Not that again. Whenever anyone dares suggest that intellectual property might be a different animal than physical property (and perhaps a more complex subject), you say: "The laborer is worthy of his hire, [insert name]." Even when it is appropriate (and one time you threw it in my face it manifestly was not), it is highly monotonous.



I'm confident that most recording artists are more than fairly compensated for their efforts...my assumption is that the recording/entertainment industry comps the artist for his/her contribution, and "eats" the "lost revenue" when music under its contract is "illegally" downloaded. I'm not aware of any reliable study describing how the music industry loses money over free downloading...it appears that the truth, however, is much to the contrary...which leaves us with the question, and hopefully your cogent explanation, as to how it's biblically just and equitable for major corporations, with millions in their legal budgets, to file $15,000.00 lawsuits against thousands of middle-class teens and families, who likely have little or no legal budgets, in order to recover lost revenues for maybe $100.00 in downloaded music.

This type of disproportionate penalty is patently unjust, and earmarks the thugish, power abusing qualities of the music industry. Imagine if a kid shoplifting a $100 CD player was caught and fined $15,000.00...this just would not happen...laws simply aren't written or enforced that way (save perhaps in certain left-coast, Ninth Circuit jurisdictions)...

The music industry loves its monopoly and power, and don't be fooled, levels its lawsuits for no other reason than to squeeze folks into buying its overpriced product, from its outlets, under its terms...antitrust at its worst, and it's all perfectly legal...and believe also that Big Music earns amply for its "labor"...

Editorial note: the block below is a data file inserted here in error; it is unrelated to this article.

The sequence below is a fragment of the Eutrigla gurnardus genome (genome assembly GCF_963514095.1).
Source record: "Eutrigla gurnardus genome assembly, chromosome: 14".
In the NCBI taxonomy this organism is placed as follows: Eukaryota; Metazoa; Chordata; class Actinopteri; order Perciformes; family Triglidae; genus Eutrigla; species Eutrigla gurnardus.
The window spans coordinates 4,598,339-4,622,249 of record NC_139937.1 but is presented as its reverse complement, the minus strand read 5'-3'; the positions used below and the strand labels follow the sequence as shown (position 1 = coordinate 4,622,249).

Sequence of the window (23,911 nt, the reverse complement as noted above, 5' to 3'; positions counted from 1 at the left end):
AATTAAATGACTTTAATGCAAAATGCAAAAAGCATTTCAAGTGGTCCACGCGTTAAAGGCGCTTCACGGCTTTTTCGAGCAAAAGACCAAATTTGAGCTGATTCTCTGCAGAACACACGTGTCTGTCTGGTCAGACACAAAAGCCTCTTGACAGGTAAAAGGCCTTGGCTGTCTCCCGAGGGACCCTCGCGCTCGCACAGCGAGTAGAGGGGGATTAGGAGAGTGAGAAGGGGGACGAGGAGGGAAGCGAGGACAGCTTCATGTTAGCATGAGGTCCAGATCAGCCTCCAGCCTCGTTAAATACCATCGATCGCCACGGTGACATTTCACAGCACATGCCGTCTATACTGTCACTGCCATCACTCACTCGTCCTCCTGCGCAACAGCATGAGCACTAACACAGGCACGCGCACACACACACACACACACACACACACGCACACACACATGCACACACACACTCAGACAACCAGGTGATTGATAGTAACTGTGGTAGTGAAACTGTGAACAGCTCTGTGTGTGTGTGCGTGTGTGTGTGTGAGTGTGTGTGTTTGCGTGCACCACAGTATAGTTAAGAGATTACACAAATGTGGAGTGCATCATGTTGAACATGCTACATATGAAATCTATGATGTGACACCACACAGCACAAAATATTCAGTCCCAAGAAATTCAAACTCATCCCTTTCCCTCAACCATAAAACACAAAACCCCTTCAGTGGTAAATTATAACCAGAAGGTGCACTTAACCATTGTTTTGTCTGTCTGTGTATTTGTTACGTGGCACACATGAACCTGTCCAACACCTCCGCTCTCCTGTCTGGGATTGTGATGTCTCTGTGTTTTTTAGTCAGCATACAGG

Sorry to hear you've parked yourself under the Big Corporations tent...



Actually (and this is not to agree or disagree with your point, John), I can say that in Massachusettes the law states that retailers may demand up to $500.00 from a shoplifter in addition to the return of the merchandise, regardless of the cost of the merchandise, and the value of the merchandise if it is over $500.00. So, the general concept is certainly not unprecedented. The morality of it is another matter.


Minnesota has statues laying out a couple hundred buck penalties as well...I'm talking big dog penalties like 15k for a $100.00 petty misd...get your point though...thanks...



Two points:

1. I hope that people will actually take the time to read the license agreement when they download their free music. I'm willing to bet that it includes language that says you are going to allow the site to download some adware/spyware into your computer. This is more common than a lot of people are aware.

2. (And this is directed in John's direction) The language in your posts carries with it the stench of class envy, a victimization complex, and a lame attempt to rationalize THEFT (look the word up in the dictionary).
- Just who appointed you the judge of what is "fair" compensation?
- Why the quotes around the word 'illegally?' Copyright infringement is a federal offense and a felony...not even close to being the same as a traffic infraction.
- Let me turn around your question. Where in the Bible does it say anything against civil penalties for THEFT?
- From the language in your post, I take it that there should be two sets of rules in this world, one for people/entities with a lot of money and those who don't have as much. Just who should be the judge of how much is too much? Am I to assume that you are in favor of people preying upon "deep pockets" as a way to make some cash? After all, they can afford it, right? They can just "eat" it, right?
- Penalties are SUPPOSED to be disproportionate. That is how they become effective. If the penalty on earth for murder was a $1.00 fine and the penalty in the next life was a "tsk-tsk" from God, I can guarantee that murders would be a lot more common.
- The music industry has nothing that is even in the same neighborhood as a monopoly. There is probably more competition and choices in music than in any other industry in this country. Dozens of different labels, indie music, live performances, FREE radio broadcasts, free concerts in the park, and all the way down to a group of kids having a jam session in someone's garage.